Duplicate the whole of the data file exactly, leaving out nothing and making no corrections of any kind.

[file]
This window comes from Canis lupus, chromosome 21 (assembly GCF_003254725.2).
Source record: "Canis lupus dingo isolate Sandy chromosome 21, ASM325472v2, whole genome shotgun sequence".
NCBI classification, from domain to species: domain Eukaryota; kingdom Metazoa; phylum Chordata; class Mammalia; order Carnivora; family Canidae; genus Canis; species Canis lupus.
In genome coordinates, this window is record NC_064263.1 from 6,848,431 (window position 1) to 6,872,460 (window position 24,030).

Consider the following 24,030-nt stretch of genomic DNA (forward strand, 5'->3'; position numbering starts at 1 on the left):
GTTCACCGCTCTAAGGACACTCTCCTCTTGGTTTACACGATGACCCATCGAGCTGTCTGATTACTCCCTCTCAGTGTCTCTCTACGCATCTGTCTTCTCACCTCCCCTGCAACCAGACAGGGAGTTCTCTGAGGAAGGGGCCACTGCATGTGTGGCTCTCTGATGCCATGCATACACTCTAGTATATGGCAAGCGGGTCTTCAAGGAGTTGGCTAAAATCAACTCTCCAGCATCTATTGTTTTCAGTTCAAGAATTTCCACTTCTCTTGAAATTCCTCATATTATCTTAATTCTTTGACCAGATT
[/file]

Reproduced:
This window comes from Canis lupus, chromosome 21 (assembly GCF_003254725.2).
Source record: "Canis lupus dingo isolate Sandy chromosome 21, ASM325472v2, whole genome shotgun sequence".
NCBI classification, from domain to species: domain Eukaryota; kingdom Metazoa; phylum Chordata; class Mammalia; order Carnivora; family Canidae; genus Canis; species Canis lupus.
In genome coordinates, this window is record NC_064263.1 from 6,848,431 (window position 1) to 6,872,460 (window position 24,030).

Consider the following 24,030-nt stretch of genomic DNA (forward strand, 5'->3'; position numbering starts at 1 on the left):
GTTCACCGCTCTAAGGACACTCTCCTCTTGGTTTACACGATGACCCATCGAGCTGTCTGATTACTCCCTCTCAGTGTCTCTCTACGCATCTGTCTTCTCACCTCCCCTGCAACCAGACAGGGAGTTCTCTGAGGAAGGGGCCACTGCATGTGTGGCTCTCTGATGCCATGCATACACTCTAGTATATGGCAAGCGGGTCTTCAAGGAGTTGGCTAAAATCAACTCTCCAGCATCTATTGTTTTCAGTTCAAGAATTTCCACTTCTCTTGAAATTCCTCATATTATCTTAATTCTTTGACCAGATT